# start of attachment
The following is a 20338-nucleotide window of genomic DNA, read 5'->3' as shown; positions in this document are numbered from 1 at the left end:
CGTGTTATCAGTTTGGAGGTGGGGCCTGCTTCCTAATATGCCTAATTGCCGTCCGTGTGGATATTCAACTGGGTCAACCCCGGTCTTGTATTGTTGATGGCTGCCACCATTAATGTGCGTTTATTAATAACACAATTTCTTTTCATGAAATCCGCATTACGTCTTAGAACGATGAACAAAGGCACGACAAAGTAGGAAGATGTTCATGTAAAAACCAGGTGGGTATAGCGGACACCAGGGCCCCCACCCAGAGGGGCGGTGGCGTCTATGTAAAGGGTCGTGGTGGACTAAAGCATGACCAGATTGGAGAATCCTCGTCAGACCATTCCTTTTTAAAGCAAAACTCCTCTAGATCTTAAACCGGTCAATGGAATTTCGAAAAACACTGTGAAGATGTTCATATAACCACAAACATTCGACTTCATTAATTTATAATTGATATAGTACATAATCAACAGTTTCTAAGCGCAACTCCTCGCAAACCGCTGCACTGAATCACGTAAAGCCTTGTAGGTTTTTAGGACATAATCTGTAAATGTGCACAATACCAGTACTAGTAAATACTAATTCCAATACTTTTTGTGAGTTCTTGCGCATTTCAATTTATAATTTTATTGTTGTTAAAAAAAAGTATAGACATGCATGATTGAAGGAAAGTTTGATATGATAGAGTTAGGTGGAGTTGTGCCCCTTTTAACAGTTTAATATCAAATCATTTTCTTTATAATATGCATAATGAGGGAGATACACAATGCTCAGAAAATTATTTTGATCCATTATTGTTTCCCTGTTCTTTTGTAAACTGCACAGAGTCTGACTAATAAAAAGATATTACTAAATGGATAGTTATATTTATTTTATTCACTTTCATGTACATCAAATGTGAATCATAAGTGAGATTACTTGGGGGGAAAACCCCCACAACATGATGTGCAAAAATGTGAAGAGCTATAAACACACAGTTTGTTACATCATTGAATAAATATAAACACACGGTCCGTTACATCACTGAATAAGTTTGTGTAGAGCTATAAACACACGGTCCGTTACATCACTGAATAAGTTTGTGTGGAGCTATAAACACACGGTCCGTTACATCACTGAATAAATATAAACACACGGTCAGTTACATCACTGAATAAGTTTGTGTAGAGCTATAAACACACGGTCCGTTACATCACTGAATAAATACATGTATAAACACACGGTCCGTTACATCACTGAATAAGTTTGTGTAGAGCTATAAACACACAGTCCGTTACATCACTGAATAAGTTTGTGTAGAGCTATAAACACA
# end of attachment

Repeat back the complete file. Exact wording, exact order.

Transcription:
The following is a 20338-nucleotide window of genomic DNA, read 5'->3' as shown; positions in this document are numbered from 1 at the left end:
CGTGTTATCAGTTTGGAGGTGGGGCCTGCTTCCTAATATGCCTAATTGCCGTCCGTGTGGATATTCAACTGGGTCAACCCCGGTCTTGTATTGTTGATGGCTGCCACCATTAATGTGCGTTTATTAATAACACAATTTCTTTTCATGAAATCCGCATTACGTCTTAGAACGATGAACAAAGGCACGACAAAGTAGGAAGATGTTCATGTAAAAACCAGGTGGGTATAGCGGACACCAGGGCCCCCACCCAGAGGGGCGGTGGCGTCTATGTAAAGGGTCGTGGTGGACTAAAGCATGACCAGATTGGAGAATCCTCGTCAGACCATTCCTTTTTAAAGCAAAACTCCTCTAGATCTTAAACCGGTCAATGGAATTTCGAAAAACACTGTGAAGATGTTCATATAACCACAAACATTCGACTTCATTAATTTATAATTGATATAGTACATAATCAACAGTTTCTAAGCGCAACTCCTCGCAAACCGCTGCACTGAATCACGTAAAGCCTTGTAGGTTTTTAGGACATAATCTGTAAATGTGCACAATACCAGTACTAGTAAATACTAATTCCAATACTTTTTGTGAGTTCTTGCGCATTTCAATTTATAATTTTATTGTTGTTAAAAAAAAGTATAGACATGCATGATTGAAGGAAAGTTTGATATGATAGAGTTAGGTGGAGTTGTGCCCCTTTTAACAGTTTAATATCAAATCATTTTCTTTATAATATGCATAATGAGGGAGATACACAATGCTCAGAAAATTATTTTGATCCATTATTGTTTCCCTGTTCTTTTGTAAACTGCACAGAGTCTGACTAATAAAAAGATATTACTAAATGGATAGTTATATTTATTTTATTCACTTTCATGTACATCAAATGTGAATCATAAGTGAGATTACTTGGGGGGAAAACCCCCACAACATGATGTGCAAAAATGTGAAGAGCTATAAACACACAGTTTGTTACATCATTGAATAAATATAAACACACGGTCCGTTACATCACTGAATAAGTTTGTGTAGAGCTATAAACACACGGTCCGTTACATCACTGAATAAGTTTGTGTGGAGCTATAAACACACGGTCCGTTACATCACTGAATAAATATAAACACACGGTCAGTTACATCACTGAATAAGTTTGTGTAGAGCTATAAACACACGGTCCGTTACATCACTGAATAAATACATGTATAAACACACGGTCCGTTACATCACTGAATAAGTTTGTGTAGAGCTATAAACACACAGTCCGTTACATCACTGAATAAGTTTGTGTAGAGCTATAAACACA